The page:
Card Party

April 7, 2009

 

Isis Initiative, Inc. volunteers Vivian Louden, from left, Ellen Fuller and Jeanene Louden prepare note cards for sale. The note cards feature photographs by Isis president Cheryl Hatch. All monies from the card sales will be donated to the nonprofit.

Isis Initiative, Inc. volunteers Vivian Louden, from left, Ellen Fuller, and Jeanene Louden prepare note cards for sale. The note cards feature photographs by Isis president Cheryl Hatch. All monies from the card sales will be donated to the nonprofit.

My friend Jeanene calls it “repurposing resources.” 

I had boxes of photo note cards that I sold in conjunction with my photo exhibitions, featuring my earlier documentary work on women and the aftermath of war in the Middle East and Africa. I’m still an advocate for women; however, I’ve turned my energy and attention to helping women get a college education.

I was looking for fresh ideas for raising funds for Isis Initiative, Inc. I was already spending money on cards for thank-you notes. Jeanene suggested “repurposing” my  cards: we could save money and make money.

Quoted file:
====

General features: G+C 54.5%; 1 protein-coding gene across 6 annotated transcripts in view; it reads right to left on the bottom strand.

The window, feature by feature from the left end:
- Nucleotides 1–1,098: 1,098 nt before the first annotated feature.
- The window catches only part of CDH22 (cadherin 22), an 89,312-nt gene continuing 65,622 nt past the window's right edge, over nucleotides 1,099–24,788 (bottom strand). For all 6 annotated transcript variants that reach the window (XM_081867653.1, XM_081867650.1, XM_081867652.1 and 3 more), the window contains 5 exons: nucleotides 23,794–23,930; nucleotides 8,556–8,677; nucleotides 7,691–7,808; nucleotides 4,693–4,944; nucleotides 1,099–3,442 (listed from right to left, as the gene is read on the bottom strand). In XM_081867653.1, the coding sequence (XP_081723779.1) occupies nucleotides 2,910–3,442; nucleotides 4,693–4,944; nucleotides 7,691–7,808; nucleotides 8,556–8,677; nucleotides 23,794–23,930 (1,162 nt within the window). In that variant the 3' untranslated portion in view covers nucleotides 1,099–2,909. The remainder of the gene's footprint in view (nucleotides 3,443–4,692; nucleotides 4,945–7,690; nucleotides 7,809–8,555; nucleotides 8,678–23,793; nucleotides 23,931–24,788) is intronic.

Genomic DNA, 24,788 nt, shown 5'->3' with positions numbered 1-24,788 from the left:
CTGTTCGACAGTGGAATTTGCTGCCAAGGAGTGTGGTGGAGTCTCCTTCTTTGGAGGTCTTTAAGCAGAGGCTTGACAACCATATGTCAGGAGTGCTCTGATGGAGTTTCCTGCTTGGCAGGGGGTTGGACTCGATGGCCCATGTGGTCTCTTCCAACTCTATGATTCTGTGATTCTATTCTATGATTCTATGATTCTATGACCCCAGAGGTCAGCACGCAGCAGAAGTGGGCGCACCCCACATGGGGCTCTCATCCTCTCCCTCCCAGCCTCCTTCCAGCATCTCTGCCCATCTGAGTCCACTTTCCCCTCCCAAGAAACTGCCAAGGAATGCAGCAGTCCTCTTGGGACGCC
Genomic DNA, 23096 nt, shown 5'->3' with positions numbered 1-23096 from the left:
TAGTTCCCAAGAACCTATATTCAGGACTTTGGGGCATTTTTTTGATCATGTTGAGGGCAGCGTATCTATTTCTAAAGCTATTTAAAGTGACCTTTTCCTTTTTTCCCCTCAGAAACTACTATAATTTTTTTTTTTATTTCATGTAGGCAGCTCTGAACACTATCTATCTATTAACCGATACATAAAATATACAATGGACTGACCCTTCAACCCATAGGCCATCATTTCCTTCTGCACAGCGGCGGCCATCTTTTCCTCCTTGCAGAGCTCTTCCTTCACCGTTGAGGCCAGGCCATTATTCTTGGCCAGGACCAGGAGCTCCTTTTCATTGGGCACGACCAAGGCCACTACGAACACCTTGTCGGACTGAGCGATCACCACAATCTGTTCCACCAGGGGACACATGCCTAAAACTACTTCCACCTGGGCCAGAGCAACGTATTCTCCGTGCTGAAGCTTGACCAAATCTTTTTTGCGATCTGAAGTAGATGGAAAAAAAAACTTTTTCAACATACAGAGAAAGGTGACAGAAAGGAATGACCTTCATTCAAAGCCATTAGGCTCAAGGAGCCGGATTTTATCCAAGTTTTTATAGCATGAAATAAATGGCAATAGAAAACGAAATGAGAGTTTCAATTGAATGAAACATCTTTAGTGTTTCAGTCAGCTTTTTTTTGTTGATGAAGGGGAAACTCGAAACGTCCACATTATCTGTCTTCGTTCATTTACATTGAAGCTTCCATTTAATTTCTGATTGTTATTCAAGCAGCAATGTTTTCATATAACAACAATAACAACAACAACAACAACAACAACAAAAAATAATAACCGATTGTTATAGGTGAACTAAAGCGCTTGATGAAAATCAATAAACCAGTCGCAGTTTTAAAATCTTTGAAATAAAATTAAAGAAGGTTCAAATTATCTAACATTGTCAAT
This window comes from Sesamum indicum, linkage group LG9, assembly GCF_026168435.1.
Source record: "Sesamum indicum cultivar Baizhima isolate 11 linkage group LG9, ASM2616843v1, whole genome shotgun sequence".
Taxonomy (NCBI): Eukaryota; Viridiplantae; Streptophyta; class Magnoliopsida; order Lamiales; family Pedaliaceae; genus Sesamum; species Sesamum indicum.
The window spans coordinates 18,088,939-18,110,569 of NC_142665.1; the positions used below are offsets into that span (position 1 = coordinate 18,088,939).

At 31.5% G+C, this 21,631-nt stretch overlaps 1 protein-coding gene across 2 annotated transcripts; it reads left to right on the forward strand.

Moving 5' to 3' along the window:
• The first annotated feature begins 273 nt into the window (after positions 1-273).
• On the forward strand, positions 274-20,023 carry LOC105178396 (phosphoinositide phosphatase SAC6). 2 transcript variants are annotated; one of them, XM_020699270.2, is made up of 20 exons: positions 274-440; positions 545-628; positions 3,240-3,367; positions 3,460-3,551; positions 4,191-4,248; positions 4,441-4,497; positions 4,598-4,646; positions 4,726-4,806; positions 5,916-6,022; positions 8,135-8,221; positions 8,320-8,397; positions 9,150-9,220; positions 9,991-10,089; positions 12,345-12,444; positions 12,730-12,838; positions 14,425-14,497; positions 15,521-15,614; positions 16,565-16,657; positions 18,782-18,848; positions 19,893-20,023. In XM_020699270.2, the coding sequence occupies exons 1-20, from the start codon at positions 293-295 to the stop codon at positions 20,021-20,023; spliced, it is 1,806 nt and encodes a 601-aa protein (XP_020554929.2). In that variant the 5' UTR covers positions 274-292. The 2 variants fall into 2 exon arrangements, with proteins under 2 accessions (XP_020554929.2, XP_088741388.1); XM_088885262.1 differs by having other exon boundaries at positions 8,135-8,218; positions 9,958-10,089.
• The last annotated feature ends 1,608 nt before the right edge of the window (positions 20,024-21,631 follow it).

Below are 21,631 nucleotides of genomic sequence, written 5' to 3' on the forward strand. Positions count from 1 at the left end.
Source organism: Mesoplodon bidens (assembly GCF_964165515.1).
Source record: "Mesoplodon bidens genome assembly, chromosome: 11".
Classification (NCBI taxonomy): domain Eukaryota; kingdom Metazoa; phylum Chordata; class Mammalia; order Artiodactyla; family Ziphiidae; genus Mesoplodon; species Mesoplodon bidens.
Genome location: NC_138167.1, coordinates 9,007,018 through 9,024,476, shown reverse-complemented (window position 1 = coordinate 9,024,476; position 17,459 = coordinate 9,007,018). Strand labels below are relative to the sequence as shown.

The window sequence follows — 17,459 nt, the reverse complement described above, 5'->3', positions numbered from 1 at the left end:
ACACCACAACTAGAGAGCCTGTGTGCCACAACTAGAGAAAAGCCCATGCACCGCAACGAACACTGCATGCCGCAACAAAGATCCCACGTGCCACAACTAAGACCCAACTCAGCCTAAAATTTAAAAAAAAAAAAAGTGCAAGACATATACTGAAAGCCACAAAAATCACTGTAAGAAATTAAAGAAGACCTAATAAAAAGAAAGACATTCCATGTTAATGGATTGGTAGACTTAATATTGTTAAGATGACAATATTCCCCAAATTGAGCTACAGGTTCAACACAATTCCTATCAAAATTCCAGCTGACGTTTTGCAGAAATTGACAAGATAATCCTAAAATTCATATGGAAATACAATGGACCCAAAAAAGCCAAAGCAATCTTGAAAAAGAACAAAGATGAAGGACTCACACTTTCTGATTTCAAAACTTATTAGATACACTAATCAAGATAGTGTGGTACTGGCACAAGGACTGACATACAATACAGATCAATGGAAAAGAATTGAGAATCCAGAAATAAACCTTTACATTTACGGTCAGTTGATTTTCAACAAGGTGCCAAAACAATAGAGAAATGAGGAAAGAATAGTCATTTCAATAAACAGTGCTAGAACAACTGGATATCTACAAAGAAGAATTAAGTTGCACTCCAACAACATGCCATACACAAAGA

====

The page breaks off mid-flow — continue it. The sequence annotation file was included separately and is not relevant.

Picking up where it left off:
This afternoon Jeanene hosted a card party at her house. Her mother, Vivian, joined us and Ellen stopped by on her lunch hour. In just over an hour, we had labelled and packaged 53 sets of cards for sale. 

I stopped by our local independent bookstore, Grass Roots, and our local food cooperative, First Alternative, and asked if they’d be interested in selling our cards and supporting our cause. I’ll return tomorrow to speak with Sandy at Grass Roots and Jen at First Alternative. Both stores have a wonderful history of supporting local artists and causes.

Samanda designed a beautiful promo card that accompanies the set of note cards and explains our mission. The cards will raise funds and raise awareness. And as people send them to friends, family and colleagues, they will help spread the message of Isis Initiative, Inc.

Again and again, I’m reminded that when each person gives a little–whether it’s time, ideas or money–it makes a big difference. 

 

“I am only one, but still I am one. I cannot do everything, but still I can do something; and because I cannot do everything, I will not refuse to do something that I can do.”

— Helen Keller, 1880-1968

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